Jaimie Johnston MBE, board director and head of global systems at Bryden Wood and Platform Design for Manufacture and Assembly (PDfMA) evangelist, reveals his excitement in the wake of the Infrastructure & Project Authority (IPA) setting out a plan for mandating PDfMA in the Transforming Infrastructure Performance: Roadmap to 2030.
What are your key takeaways from the Roadmap?
The Roadmap maintains the path of travel started in the 2017 Autumn Statement, and followed by the IPA’s call for evidence in 2018 and then the Construction Playbook, but the message has become more refined, sophisticated.
The Roadmap is quite specific in what it describes. I think a lot of people see MMC and think “oh you mean volumetric modular”: it’s not that. It says that there are certain forms of MMC that have a higher barrier to entry and need big investment: it’s not that. The platforms idea means using components that can be manufactured by existing supply chains and thus you entirely remove the barrier to entry: that is phenomenally powerful. I think people haven’t quite clocked the importance of that.
It talks about rather than needing an offsite facility, you can use simple, repeatable processes and automation and turn a construction site into a factory for making the building: that’s even better because then you don’t have the amortisation of an offsite factory and the transport costs and the rest of it.
The Roadmap is talking about a much more granular approach.
“The biggest challenge by far is the mindset shift. Construction likes bespoke, so the idea of thinking of a building as a configuration of components is a challenge.”
The market should be saying “that’s amazing” because anyone can contribute to this: all the SMEs at the end of the supply chain should think “I can make those components without needing to set up a factory especially”.
The Roadmap comments about the disaggregated supply chain, simplifying processes and therefore the opportunity to upskill people and diversify the labour force – you can increase productivity and create new manufacturing jobs: the implications of this are vast actually, it’s enormously transformational.
What challenges does the sector face in order to deliver the Roadmap?
The biggest one by far is the mindset shift. Construction likes bespoke, so the idea of thinking of a building as a configuration of components is a challenge.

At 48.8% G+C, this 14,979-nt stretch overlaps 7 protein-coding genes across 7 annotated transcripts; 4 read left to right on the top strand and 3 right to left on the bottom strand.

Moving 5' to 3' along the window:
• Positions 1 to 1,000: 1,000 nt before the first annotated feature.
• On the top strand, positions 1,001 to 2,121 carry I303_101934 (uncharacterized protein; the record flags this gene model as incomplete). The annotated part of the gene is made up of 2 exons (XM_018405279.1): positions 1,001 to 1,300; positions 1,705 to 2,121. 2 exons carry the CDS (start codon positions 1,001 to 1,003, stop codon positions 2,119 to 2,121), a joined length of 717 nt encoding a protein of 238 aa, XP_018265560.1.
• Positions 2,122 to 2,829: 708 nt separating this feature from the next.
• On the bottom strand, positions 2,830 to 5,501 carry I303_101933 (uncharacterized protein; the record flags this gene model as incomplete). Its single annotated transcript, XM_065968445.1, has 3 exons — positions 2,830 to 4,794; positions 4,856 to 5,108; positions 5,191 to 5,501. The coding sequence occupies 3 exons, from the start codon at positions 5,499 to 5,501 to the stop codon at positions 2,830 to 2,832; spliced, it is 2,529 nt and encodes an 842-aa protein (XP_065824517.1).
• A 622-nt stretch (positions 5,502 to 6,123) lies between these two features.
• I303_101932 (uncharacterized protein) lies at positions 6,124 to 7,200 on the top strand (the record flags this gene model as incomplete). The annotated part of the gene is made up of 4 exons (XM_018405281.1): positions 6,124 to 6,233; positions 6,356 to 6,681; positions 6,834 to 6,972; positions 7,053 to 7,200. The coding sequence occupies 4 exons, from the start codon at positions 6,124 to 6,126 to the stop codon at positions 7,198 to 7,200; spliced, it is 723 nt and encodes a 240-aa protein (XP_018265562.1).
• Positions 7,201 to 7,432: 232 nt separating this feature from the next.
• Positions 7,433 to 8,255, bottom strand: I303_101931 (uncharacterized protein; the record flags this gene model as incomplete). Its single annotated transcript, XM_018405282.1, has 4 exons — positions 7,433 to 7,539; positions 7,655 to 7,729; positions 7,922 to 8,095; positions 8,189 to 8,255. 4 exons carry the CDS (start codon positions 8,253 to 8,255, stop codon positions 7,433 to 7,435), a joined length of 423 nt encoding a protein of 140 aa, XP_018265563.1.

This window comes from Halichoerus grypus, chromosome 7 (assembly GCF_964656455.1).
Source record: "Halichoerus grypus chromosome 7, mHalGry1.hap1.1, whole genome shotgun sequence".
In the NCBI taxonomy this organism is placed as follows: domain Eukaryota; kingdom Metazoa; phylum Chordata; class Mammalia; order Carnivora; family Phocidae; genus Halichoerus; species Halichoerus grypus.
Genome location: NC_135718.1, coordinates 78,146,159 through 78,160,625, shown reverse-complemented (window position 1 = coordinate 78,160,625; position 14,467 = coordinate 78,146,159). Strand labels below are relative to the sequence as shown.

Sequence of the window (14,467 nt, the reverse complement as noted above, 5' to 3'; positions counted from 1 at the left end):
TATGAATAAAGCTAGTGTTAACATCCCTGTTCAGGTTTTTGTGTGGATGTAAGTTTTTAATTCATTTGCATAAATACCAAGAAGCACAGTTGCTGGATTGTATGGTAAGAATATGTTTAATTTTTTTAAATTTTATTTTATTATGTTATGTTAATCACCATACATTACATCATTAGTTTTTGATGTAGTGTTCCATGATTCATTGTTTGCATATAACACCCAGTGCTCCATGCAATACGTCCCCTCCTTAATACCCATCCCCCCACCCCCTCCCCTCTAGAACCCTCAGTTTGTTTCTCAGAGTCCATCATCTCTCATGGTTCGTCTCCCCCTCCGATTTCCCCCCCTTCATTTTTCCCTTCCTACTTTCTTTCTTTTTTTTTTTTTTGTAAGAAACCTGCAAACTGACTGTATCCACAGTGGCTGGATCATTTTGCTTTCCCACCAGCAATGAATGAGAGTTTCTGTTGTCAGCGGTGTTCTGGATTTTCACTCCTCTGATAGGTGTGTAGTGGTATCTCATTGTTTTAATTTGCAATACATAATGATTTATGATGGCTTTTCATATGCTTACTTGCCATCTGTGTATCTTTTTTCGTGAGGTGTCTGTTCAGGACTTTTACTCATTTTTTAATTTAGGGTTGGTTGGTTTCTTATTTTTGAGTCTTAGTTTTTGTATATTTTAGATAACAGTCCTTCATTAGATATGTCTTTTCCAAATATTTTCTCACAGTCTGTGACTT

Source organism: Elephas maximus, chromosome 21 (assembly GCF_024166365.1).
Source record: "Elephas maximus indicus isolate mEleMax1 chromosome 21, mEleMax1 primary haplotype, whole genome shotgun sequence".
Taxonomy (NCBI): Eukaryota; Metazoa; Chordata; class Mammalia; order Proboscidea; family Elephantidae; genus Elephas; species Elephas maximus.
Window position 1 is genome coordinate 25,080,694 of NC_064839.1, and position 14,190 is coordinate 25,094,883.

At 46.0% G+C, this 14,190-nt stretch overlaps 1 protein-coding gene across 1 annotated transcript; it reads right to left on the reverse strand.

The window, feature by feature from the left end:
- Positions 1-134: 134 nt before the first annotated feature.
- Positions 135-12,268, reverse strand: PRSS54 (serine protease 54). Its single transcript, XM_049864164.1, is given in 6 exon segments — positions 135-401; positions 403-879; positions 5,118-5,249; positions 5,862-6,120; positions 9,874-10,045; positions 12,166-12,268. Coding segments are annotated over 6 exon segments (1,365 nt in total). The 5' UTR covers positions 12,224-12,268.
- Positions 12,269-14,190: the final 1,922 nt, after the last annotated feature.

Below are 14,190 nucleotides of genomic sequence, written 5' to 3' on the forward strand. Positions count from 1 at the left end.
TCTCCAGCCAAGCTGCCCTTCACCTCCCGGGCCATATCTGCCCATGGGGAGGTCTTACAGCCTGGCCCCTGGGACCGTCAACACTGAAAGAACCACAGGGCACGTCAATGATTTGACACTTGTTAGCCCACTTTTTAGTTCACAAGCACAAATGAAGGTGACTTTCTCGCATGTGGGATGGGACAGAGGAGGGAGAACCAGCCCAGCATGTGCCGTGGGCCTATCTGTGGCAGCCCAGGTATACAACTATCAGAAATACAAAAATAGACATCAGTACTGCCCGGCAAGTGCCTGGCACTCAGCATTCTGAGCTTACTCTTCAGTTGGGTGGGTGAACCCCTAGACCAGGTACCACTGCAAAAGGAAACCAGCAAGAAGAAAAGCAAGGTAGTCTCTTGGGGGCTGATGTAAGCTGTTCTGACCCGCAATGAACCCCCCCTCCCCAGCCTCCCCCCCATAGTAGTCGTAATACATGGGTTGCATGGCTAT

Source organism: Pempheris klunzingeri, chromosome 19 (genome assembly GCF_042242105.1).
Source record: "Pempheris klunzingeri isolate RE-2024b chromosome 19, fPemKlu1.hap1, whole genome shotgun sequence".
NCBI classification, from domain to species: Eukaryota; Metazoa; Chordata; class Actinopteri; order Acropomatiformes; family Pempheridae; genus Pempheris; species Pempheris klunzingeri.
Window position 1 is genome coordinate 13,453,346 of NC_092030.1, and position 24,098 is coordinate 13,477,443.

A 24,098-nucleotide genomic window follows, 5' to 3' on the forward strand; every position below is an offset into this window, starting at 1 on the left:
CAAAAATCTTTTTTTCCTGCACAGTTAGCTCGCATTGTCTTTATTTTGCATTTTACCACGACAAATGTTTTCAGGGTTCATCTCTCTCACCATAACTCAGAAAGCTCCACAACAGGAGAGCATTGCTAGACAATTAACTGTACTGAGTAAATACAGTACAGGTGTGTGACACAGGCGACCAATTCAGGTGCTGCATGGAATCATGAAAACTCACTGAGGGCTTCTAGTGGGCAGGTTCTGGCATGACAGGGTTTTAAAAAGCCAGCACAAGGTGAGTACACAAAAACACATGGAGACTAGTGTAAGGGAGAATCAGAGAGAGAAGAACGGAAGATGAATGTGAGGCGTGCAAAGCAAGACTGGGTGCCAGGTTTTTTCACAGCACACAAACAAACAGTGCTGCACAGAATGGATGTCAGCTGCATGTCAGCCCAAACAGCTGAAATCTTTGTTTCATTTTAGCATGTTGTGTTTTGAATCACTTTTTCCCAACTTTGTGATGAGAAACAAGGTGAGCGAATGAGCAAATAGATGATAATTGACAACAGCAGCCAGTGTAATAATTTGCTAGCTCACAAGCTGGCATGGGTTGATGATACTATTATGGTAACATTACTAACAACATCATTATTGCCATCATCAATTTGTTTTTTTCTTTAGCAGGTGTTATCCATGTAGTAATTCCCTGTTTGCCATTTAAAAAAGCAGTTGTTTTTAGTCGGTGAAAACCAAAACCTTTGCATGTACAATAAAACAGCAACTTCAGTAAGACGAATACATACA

It means the design community will spend more time doing the real value-adding creative stuff around place-making and place on site, massing and response to context, but spend less time drawing door schedules or listing door schedules or drawing the same details over and over again.
So there’s an education phase for the design community to explain that this doesn’t constrain their creativity. We’re not talking about identikit or cookie-cutter buildings.
On the other hand, the opposite end of the supply chain, the manufacturers of components and specialist systems, are ready for this.
It will change the role of the tier one: there’s much talk of the integrator role. The tier one business model is the one that needs looking at and there’s an opportunity for someone to say there’s a new value proposition for the main contractor.
We don’t think there are any constraints with this system, but people need to understand what platforms can and can’t do.
Is there any concern about how the industry’s late payment culture and contract forms might impact the development of the disaggregated supply chain?
I think the opportunity is to use the fact that you’re using standardised components to develop better digital workflows. If you’re drawing down from a library of components, obviously that makes it easier to count them, to order them, to plan the logistics and delivery. I think it brings massive transparency to a process that is currently very cloudy: you should find that all of the transparency of the ordering, logistics and delivery get clearer and therefore payments get faster, potentially.
“The mandate is exactly what’s needed: it’s the only way we’re going to make the shift we need to not kill the planet while building things.”
The Roadmap sets out the plan to mandate platforms. How do you think this might work?
My guess would be the IPA will build on the work that the Construction Innovation Hub has already done. It showed that 70% of the stuff we looked at could be done with an 8m-span platform. So they could focus on that 70% and develop a route map that starts with student, military and prison accommodation, and after that, start looking at the bigger span.
Within that phased approach, they’ll need to work out all the other aspects: the digital marketplace, what configurators we need, what skills and training, etc. I think the Construction Industry Training Board and the Construction Skills Certification Scheme will need to engage: you can imagine that you’ll need a CSCS card that says you’re a qualified installer of platforms and MEP kit. There’s a whole raft of skills and training regimes that we’ll need to move forward.
We’ll need suppliers making components at scale to Manufacturing Technology Centre quality standards, we’ll need people trained up to assemble them to the right onsite standards, and we’ll need the digital marketplaces behind them: all these aspects will have to get up to speed, so I suspect the first two years will be working out that complete ecosystem of everything we’ll need, and then work out the pace at which all these things can be adopted.
The mandate is exactly what’s needed: it’s the only way we’re going to make the shift we need to not kill the planet while building things for the next 30 years.
It’s a very well written document and it will be really interesting to see how the market responds.